INTERVIEW: Lewis Del Mar

“Can you please sit the fuck down?” was the first line of introduction we all got last summer from Rockaway Beach duo Lewis Del Mar. Seeing their subsequent rise – smashing Hype Machine charts, a major label signing, that whole malark – in retrospect it’s no surprise that their debut was so bold and unapologetic. 

Despite the rapid ascent, meeting Danny Miller (guitar, vocals, luscious curls) and Max Harwood (drums, production, perpetual beanie hat) is something of a comforting – and comfortable – experience. Ahead of their first headline London show, they remain unfazed by the hype around them; there seems to be a tacit understanding between them, a peace, an accord, that makes it clear why their sonic chemistry is so electric. They’re here on their own terms, so we stopped by for a chinwag to find out more… 

So, Lewis Del Mar – we hear you guys go way back. When did you first meet?

Danny: We met when we were 9 years old, so we’ve been best friends for a long time.

When did the music side come into it? Not being funny, but when we were 9 we did not give a flying shit about anything…

D: We didn’t give a shit about anything either but we also played some music! We still don’t give that many shits to be honest… But we both started when we were 12 or 13. Max and I tried to play trumpet in our elementary school band…

That’s not a euphemism, is it?

Max: No, no! (Laughs)

“I didn’t realise how much my day to day life would be different and how much pressure I was going to have to cope with”

Now, you think of high school bands and they’re usually more than just two people. How is it that you’ve narrowed it down to just two of you?

D: We had three but the other guy was a dickhead. That’s pretty easy. But I’m serious! We were in a band with our other best friend and it’s such a lifestyle. There are parts of it that are really amazing, but it’s not a job it’s a lifestyle. When you’re coming over from the US to London and sleeping two or three hours a night. The other person just wasn’t up to it. Max and I would kill for this. And we will.

That sounded vaguely threatening, but we’ll take it. That sounds like it must take it’s toll…

D: Yeah. I just ended a relationship for this exact reason.

We hope it’ll be worth it…

D: We’re learning to balance it, you know? When we started we were sleeping on floors and playing shows to ten people. When this band started to get attention – in June of last year – a lot of things shifted very quickly. I didn’t realise how much my day to day life would be different and how much pressure I was going to have to cope with. But hopefully it’ll be worth it.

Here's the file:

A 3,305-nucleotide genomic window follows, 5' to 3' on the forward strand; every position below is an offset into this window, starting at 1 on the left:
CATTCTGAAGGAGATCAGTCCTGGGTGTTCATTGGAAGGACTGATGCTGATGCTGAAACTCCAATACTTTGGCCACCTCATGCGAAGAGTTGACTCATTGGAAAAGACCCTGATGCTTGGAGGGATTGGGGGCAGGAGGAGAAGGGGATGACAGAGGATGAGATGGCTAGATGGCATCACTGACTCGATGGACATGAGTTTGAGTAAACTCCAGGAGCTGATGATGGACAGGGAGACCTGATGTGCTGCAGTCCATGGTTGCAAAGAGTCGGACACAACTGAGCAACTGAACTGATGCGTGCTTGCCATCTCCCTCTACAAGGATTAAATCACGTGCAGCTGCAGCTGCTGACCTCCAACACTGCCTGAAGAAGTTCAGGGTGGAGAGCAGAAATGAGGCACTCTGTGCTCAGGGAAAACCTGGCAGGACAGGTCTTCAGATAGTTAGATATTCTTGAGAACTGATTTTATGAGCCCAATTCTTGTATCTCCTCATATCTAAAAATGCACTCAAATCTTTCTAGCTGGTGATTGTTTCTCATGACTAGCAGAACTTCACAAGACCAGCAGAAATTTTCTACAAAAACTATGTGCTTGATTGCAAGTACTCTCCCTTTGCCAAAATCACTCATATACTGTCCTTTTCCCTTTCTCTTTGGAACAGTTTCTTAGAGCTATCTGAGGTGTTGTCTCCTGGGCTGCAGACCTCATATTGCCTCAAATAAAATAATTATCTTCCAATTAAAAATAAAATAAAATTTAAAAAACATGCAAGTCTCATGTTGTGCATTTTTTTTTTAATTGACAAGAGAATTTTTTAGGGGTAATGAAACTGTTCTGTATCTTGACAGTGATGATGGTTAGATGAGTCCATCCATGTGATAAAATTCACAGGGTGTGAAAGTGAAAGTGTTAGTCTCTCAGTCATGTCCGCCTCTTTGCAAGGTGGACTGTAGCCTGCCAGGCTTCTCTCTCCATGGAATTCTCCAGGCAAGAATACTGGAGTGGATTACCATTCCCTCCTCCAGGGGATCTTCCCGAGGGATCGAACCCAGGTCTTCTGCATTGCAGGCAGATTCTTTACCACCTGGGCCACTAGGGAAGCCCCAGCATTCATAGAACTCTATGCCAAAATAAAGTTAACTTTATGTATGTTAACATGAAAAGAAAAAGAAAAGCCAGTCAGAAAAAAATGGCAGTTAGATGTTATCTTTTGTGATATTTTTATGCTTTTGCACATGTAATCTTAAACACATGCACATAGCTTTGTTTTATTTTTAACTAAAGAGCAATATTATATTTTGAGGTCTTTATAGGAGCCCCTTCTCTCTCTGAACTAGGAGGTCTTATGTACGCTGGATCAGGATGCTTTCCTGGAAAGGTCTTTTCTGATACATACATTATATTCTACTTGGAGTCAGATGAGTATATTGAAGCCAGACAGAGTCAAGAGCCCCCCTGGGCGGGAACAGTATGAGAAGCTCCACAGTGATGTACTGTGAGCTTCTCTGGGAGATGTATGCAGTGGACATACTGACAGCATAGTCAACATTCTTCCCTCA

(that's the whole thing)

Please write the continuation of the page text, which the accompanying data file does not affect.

Well it already seems to be – the first tracks got a huge response. Do you feel like everything has gone on double-time since then, or were you prepared for it?

M: Well, I don’t think we were expecting the exact reaction we got. We felt confident – we spent so much time on these recordings, but when it came to releasing it was just a huge relief more than anything.

D: With this project we were living in kind of a vacuum. When we released Loud(y), there were like four people who had heard it. For it to explode like that, we weren’t expecting that.

You say you played these songs to just a few people, and obviously it’s just the two of you in the creative process. What do you do when there’s a disagreement? There’s no third person – he’s fucked off – so how do you do it?

D: You know what’s funny, to get to where we were Max and I recorded a full album and threw it all away. To get Loud(y) was the tenth or twelfth song we wrote for the project, and we then worked on it more for another eight months. So when we think about the disagreements… the creative process is born out of conflict. To get that third thing that’s greater than two people, so it’s about finding that compromise that’s bigger than the two of us.

It’s almost like a marriage. We hope that the creative make-up sex is great. Anyway, you were saying earlier that you lived in a bit of a vacuum for this project. Surely you had some idea of what was going on around you in terms of your peers and influences?

M: When someone releases something, we do look at it and think about it. How does our music fit into this landscape?